Dissertation Projects DMin

Date of Award

2011

Document Type

Project Report

Degree Name

Doctor of Ministry

College

Seventh-day Adventist Theological Seminary

Program

Doctor of Ministry DMin

First Advisor

R. Clifford Jones

Second Advisor

Eduard Schmidt

Third Advisor

Kathleen Beagles

Abstract

Problem

The Seventh-day Adventist Church in the United States Virgin Islands experienced an average membership growth of 1.7 percent per annum during the period 2000-2009, which represents 49.7 percent of the projected baptismal goal. While public evangelism has been the most productive method of soul winning in the territory, the majority of churches, in spite of that approach, failed to achieve their annual baptismal goals, thus resulting in a moderate membership growth. However, when one considers the organizational structure of the local church as recommended by the Seventh-day Adventist Church Manual, which encourages multiple evangelistic modalities, it is evident that major components of the existing structure, especially the Sabbath School, are not being used effectively in leading souls to Christ and achieving targeted growth potential.

Method

The process adopted in this research involved the collection of data from the secretariat of the North Caribbean Conference and district pastors within the territory for comparison and analysis of baptismal goals and achievements; evangelistic methods and results; and church growth trends during the period 2000-2009. An examination of the data also served as a basis for developing a strategy for church growth through the Sabbath School Action Units. The theological reflection focused on the following biblical theses: The Church as a congregation in both the Old and New Testament where God met with His people and empowered them for service; the command given to the church by Jesus to evangelize the world; soul-winning as a natural outgrowth of discipleship; the philosophy that a healthy church is characterized by active small groups such as the Sabbath School Action Units; and the role of the laity as a channel through which the church can experience growth. Current professional literature was also examined, which included books and publications on Sabbath School Action Units, small group evangelism, and church growth principles as they relate to the organizational structure of the Seventh-day Adventist Church.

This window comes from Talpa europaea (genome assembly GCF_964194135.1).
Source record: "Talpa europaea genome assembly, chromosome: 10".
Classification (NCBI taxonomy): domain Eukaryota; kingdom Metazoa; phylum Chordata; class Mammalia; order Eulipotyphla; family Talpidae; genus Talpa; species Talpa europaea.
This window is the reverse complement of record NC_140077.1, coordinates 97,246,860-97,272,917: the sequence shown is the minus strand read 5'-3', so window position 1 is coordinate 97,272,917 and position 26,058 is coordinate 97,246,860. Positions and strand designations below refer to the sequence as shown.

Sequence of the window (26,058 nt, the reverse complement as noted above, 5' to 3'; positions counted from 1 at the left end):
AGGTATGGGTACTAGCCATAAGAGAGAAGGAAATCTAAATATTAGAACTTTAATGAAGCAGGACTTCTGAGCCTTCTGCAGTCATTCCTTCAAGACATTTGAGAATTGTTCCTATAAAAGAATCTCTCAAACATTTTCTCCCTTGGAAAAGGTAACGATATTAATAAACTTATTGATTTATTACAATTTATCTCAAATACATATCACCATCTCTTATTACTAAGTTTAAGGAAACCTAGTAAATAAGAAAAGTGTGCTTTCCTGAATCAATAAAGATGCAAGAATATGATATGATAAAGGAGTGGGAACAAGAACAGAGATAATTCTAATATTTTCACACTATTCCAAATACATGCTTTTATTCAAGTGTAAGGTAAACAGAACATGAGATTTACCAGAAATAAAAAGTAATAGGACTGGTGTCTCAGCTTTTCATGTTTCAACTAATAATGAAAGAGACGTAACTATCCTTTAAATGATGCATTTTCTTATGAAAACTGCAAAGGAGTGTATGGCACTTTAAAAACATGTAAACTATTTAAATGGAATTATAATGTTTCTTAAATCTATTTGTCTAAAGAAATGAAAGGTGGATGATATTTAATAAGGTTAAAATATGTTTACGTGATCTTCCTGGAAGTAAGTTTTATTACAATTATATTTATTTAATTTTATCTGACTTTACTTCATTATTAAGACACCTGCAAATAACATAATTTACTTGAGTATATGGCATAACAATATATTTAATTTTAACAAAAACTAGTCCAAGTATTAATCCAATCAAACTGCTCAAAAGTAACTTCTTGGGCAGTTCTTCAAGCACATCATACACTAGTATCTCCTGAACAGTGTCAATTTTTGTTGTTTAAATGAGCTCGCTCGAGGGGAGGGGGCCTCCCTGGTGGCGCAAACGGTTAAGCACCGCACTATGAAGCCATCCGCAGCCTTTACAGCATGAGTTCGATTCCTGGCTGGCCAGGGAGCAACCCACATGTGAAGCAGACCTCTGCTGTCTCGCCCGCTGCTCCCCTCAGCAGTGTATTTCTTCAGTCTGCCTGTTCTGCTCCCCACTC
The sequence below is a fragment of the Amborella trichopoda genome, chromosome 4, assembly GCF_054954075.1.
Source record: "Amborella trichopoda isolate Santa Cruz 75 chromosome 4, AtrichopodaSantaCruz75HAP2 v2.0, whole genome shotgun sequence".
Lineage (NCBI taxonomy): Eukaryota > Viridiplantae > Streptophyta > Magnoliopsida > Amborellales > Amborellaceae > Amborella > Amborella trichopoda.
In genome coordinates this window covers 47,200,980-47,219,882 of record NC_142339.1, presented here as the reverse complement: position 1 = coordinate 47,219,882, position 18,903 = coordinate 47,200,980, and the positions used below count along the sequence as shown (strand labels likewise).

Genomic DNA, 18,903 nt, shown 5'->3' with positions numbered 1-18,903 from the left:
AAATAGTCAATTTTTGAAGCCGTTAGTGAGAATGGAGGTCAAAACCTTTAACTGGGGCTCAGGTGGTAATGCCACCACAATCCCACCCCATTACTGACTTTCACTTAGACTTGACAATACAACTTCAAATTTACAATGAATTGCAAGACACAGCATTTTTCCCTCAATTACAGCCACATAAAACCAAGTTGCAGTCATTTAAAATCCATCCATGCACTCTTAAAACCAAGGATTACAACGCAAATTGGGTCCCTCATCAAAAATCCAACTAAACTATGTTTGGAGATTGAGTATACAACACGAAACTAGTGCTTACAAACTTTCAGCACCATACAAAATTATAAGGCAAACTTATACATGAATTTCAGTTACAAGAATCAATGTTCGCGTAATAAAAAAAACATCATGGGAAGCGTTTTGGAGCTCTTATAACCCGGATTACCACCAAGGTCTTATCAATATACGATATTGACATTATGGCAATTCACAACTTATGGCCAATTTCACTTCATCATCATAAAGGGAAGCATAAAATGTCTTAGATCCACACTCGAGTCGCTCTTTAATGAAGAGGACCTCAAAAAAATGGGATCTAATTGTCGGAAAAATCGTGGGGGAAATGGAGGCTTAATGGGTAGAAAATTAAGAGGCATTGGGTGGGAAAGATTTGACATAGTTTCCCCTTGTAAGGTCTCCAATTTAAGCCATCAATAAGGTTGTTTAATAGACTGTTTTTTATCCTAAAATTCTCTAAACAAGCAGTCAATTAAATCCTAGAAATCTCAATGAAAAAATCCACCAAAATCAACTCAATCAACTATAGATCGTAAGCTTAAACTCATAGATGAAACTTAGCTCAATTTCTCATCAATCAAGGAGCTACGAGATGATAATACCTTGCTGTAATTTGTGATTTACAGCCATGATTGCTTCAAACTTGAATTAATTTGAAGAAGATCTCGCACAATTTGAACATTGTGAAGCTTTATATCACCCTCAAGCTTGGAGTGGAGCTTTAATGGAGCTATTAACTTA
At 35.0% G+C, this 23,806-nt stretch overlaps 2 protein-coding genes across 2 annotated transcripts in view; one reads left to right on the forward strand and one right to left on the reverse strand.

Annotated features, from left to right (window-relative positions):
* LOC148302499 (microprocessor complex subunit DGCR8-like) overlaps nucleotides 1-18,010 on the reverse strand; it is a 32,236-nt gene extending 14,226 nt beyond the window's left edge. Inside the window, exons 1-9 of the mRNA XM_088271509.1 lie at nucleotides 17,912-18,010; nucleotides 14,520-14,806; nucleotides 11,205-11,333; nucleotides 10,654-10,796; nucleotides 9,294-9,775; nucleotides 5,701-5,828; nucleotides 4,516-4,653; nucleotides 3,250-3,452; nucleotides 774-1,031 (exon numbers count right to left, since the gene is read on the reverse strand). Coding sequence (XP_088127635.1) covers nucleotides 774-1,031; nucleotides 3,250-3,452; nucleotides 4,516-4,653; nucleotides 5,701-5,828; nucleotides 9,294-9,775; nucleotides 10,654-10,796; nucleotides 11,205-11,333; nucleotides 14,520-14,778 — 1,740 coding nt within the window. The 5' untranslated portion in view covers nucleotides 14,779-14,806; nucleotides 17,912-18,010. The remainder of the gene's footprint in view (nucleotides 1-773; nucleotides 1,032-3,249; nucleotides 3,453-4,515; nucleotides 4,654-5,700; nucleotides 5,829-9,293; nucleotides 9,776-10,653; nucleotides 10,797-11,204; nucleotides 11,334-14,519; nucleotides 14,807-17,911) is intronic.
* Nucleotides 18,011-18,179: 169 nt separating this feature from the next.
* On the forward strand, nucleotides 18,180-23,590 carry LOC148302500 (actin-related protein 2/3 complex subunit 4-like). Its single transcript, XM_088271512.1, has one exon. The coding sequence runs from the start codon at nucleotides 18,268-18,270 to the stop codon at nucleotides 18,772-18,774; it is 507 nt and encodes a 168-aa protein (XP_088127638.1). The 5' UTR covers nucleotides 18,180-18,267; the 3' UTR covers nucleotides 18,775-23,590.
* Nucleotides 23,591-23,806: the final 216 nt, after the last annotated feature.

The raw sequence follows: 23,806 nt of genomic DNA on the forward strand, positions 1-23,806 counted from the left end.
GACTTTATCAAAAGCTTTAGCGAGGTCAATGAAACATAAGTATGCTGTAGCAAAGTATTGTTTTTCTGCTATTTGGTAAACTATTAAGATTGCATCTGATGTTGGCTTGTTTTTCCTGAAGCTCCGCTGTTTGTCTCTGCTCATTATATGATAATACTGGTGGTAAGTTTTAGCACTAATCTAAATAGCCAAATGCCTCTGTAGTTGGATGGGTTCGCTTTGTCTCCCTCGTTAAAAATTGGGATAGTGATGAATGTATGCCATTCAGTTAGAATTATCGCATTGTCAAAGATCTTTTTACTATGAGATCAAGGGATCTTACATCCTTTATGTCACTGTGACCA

Results

The quantitative data revealed that, during the period 2000-2009, 49.7 percent of the projected baptismal goal was realized; 58.2 percent of baptisms came as a result of public campaigns; 53 percent of the accession to church membership was dropped, and the Church experienced an average annual growth of 1.7 percent. The use of current professional literature on the subject of Sabbath School evangelism, small group evangelism, and church growth principles relating to the organizational structure of the Seventh-day Adventist Church attested to the positive impact of the Sabbath School in the area of church growth. In addition, the data provided by the secretariat of the Conference showed a need for an intentional approach to soul winning that must incorporate the inherent structure of the Church and its membership.

Conclusion

An evaluation of church growth trends among the churches in the territory showed the need for a strategic approach to soul winning by the various congregations. This approach will require the re-visioning of the Sabbath School. This can be enhanced through leadership training and implementation of initiatives such as Sabbath School Action Units, Branch Sabbath School, and quarterly baptisms. When this approach is taken, the churches in the United States Virgin Islands will be positioned to experience a growth comparative to that of the Apostolic Church.

Subject Area

Sabbath schools; Seventh-day Adventists--Virgin Islands; Church growth--Virgin Islands--Seventh-day Adventists

Creative Commons License

Creative Commons Attribution-No Derivative Works 4.0 License
This work is licensed under a Creative Commons Attribution-No Derivative Works 4.0 License.

DOI

https://dx.doi.org/10.32597/dmin/533

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